Students file into the courtroom for a mock trial. One of them is decked out in a wolf costume. A real wolf pelt hangs over the top of his head. The wolf is the one on trial.
Magistrate Judge Desi Burrell preps the students before the trial begins.
Burrell: “Does anybody know what guilt or innocence is? Okay, what’s guilt?”
Kid: “Um, guilt is when the defendant goes to jail or he’s guilty of a crime.”
Burrell: “So you found that beyond a responsible doubt that the wolf did something. So if innocent, if you find him innocent, if all you agree and say the wolf didn’t do it. What would innocent be?”
Student: “That he’s free to go.”
Burrell: “Uh-huh, yeah.”
The students are following a script of a court room proceeding. Some have memorized their lines. Basically, the story goes that the defendant “wolf” is being accused of deliberately causing the death of his neighbors—two pigs–just so he could eat them for dinner. The third pig, their brother, was one of the witnesses.
Prosecution: “What happened when the wolf came to your house?”
Pig: “He looked so mean and sneaky, you know how those wolves are. You remember Little Red Riding Hood and the Gingerbread man don’t you? Anyways, I called the police as soon as I saw him. I knew he was up to no good.”
But the plot thickens when the defense argues that wolf was just looking for sugar to bake his grandmother a cake, like he does every year. He didn’t have sugar so he went to his neighbor’s house.
Some of the witnesses helped corroborate the idea like the wolf’s Granny.
Granny: “My grandson is the best grandson in the world and even with those terrible colds he gets he has still managed to bake me a birthday cake every year for the past 20 years.”
Defense: “So it is your testimony that you believe that Mr. Wolf was planning to bake a cake that day?”
Granny: “Of course! It was my 65th birthday. He would never forget that.”
Other witnesses include the officer who arrested wolf. She says when she searched wolf’s house she found all the ingredients for baking a cake except sugar. The local grocer testifies that wolf had come in to buy sugar but the store had run out. Another neighbor, Goat, says that Wolf had come to her house looking for sugar. She notes that Wolf had a bad cold and was sneezing.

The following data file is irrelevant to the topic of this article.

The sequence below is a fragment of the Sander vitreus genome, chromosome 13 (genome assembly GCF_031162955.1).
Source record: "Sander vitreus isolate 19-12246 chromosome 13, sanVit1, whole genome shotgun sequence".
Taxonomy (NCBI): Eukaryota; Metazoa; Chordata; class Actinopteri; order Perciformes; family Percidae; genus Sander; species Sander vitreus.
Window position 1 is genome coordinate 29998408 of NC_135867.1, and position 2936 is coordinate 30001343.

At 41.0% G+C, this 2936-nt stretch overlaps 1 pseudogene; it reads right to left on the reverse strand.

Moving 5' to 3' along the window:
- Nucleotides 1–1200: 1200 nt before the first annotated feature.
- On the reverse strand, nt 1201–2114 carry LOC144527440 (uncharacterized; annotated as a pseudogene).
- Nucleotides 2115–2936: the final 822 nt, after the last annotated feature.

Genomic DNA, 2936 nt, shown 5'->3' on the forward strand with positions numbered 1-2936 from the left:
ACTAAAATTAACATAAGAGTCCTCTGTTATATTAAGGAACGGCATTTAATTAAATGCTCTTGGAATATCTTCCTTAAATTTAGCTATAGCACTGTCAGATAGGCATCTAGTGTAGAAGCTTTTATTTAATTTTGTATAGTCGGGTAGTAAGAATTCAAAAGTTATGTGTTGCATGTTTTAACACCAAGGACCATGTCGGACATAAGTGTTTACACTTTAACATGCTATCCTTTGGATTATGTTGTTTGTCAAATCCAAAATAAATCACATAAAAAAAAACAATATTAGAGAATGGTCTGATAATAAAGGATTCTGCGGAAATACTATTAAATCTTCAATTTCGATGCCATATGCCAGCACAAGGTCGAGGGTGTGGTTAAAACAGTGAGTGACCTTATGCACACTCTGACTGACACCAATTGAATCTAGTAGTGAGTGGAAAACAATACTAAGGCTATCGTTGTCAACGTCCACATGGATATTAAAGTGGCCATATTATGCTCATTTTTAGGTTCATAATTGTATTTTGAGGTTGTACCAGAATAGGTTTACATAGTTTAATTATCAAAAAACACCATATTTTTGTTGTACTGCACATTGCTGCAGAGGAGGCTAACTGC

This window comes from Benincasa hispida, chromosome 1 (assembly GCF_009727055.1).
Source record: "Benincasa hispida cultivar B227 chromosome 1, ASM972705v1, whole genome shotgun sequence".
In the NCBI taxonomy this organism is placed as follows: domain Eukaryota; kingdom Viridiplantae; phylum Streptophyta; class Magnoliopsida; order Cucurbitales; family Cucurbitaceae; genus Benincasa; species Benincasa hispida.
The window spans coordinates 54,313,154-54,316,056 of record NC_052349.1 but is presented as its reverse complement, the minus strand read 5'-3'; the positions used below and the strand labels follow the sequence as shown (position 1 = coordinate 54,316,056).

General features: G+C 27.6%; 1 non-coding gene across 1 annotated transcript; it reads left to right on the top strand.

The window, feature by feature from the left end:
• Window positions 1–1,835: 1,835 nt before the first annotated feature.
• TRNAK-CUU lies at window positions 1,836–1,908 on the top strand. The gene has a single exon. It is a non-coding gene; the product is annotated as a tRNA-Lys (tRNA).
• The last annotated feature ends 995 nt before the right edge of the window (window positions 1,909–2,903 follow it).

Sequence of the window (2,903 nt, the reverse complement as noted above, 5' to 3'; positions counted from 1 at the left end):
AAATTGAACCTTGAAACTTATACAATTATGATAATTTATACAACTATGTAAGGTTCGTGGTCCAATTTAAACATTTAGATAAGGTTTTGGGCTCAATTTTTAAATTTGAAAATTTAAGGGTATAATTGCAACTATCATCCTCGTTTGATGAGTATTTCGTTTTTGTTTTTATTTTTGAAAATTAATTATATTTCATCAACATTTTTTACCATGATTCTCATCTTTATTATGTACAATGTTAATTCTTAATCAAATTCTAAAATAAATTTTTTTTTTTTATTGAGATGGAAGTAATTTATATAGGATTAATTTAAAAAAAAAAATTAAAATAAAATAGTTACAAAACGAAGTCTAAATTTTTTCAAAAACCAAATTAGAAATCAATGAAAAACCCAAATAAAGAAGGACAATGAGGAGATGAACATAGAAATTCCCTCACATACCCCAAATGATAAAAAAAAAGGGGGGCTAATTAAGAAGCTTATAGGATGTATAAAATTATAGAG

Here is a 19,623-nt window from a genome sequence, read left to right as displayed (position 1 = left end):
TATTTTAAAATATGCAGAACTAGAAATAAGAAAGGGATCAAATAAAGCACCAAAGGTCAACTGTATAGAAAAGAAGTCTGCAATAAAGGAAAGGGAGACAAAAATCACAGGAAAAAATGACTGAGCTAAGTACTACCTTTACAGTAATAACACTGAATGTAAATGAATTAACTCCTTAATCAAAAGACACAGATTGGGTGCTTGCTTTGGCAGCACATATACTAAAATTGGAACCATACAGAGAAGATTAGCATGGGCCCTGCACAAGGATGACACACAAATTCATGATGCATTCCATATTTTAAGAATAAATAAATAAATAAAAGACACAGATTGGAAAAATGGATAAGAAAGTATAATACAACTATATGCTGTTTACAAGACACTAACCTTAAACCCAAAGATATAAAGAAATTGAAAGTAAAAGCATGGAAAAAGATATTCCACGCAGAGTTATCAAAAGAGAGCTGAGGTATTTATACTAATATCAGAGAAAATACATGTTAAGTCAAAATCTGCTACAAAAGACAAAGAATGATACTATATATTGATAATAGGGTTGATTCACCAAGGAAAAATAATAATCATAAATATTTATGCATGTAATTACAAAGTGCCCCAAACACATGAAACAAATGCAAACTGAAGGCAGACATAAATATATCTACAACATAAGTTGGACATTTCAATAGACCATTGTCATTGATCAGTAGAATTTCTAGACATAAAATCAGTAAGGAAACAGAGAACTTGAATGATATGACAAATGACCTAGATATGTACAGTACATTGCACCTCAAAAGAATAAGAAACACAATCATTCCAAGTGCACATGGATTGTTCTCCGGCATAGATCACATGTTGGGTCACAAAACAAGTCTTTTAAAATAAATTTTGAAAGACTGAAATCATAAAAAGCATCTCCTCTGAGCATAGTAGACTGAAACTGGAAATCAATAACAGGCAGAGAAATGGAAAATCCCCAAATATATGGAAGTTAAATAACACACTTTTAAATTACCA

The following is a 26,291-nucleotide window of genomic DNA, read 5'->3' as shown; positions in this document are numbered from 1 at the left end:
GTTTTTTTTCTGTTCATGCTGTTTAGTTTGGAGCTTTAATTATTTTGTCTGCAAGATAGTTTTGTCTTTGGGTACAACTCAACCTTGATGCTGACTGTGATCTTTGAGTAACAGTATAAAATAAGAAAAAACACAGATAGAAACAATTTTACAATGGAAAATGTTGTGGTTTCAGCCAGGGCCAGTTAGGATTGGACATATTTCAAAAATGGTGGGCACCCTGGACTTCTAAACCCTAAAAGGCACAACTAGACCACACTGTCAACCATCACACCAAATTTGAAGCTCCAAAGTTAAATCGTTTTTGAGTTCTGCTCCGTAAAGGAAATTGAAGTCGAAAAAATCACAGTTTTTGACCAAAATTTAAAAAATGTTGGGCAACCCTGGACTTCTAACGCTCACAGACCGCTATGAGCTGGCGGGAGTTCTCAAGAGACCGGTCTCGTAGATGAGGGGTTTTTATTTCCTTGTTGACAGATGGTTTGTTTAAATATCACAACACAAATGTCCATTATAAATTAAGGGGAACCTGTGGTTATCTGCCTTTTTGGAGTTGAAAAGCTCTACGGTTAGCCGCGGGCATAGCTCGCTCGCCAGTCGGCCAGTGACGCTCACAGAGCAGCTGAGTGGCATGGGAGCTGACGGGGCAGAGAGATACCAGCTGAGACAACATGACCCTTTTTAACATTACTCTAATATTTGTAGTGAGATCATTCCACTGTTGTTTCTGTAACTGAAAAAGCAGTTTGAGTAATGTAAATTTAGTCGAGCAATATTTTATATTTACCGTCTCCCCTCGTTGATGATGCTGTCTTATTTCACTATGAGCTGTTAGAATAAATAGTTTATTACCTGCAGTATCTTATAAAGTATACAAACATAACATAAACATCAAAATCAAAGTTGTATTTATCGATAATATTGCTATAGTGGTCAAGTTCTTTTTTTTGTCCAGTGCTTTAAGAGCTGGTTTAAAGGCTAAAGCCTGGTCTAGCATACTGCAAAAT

Wolf himself takes the stand saying when he went to the first pig’s house looking for sugar he sneezed.
Wolf: “The house is made out of straw, so when one of my big sneezes came along it blew the whole house down. It all happened so fast I felt terrible. When I saw the pig was dead, I couldn’t waste a good pork dinner.”
So, he ate the pig. Then the same thing happened at Pig Two’s house.
The prosecution argues that Wolf just wanted a free pig dinner and planned the whole scheme. The defense argues that Wolf was the victim of unfortunate circumstances and didn’t intend to break the law.
The students leave the court room to deliberate. Several minutes later when they return, they announce their decision: hung jury. They couldn’t agree. Fifteen students thought wolf was not guilty and 5 thought he was.
One of the students was skeptical of the cause of death.
Student: “If he had sneezed and blown the house down, how would the first pig with the straw house have died? Straw is a very, very light substance. Why would the pig die?”
On the not guilty side, a few thought maybe the pigs died from something else, like a heart attack.
Student: “The pig’s a prey and the wolf’s a predator. So, when there’s a dead pig, oh, look, there’s a free hamburger. So, like it’s a free meal. And who would want them to just rot, right? And he doesn’t have the rights to go and bury them or anything.”
Magistrate Burrell explains to the group that after the verdict, their job as jurors was complete. The students had done their civic duty well and now have a better understanding of how a courtroom really works.